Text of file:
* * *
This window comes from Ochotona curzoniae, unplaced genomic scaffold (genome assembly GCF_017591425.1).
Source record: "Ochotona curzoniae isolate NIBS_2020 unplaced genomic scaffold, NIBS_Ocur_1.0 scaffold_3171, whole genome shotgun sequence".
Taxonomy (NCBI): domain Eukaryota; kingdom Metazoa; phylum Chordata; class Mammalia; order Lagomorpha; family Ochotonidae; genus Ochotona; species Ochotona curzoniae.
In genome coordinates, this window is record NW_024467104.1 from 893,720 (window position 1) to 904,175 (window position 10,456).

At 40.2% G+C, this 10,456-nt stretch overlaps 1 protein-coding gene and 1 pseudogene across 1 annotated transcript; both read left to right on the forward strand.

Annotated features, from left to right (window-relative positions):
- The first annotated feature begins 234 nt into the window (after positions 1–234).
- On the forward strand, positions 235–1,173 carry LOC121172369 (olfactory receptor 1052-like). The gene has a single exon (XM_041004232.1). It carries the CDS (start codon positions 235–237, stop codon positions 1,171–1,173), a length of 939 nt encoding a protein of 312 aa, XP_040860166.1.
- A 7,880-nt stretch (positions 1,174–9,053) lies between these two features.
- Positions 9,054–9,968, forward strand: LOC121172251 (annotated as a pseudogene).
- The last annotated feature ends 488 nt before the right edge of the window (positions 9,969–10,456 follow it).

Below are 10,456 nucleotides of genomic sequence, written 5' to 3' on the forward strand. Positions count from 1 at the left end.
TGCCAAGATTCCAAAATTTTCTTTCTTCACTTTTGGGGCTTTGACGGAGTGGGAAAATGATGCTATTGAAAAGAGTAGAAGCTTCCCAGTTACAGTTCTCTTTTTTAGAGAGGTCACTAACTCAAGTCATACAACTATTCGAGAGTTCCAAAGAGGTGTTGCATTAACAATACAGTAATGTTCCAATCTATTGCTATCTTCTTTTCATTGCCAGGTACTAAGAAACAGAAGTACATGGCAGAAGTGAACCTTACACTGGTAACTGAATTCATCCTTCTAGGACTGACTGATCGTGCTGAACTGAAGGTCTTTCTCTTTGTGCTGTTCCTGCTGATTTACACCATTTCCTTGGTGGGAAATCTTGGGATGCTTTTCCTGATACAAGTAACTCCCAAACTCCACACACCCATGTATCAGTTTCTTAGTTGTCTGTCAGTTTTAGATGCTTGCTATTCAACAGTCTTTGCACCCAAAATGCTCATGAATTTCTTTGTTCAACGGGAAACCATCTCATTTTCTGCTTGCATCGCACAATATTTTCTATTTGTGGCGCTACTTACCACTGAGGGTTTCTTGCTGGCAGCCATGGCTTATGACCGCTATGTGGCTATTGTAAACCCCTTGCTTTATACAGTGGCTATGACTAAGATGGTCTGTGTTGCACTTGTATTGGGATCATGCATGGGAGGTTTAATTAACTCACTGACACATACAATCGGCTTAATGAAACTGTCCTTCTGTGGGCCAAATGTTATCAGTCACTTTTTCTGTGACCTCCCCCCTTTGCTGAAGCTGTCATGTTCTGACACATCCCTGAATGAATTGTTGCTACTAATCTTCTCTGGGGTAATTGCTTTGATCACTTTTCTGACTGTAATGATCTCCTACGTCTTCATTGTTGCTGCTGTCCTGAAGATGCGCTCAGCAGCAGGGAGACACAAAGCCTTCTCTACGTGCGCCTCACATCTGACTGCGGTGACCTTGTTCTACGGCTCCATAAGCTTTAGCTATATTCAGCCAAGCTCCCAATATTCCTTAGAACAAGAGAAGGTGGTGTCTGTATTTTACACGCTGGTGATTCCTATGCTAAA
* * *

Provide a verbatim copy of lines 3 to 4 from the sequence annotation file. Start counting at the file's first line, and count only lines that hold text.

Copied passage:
Taxonomy (NCBI): domain Eukaryota; kingdom Metazoa; phylum Chordata; class Mammalia; order Lagomorpha; family Ochotonidae; genus Ochotona; species Ochotona curzoniae.
In genome coordinates, this window is record NW_024467104.1 from 893,720 (window position 1) to 904,175 (window position 10,456).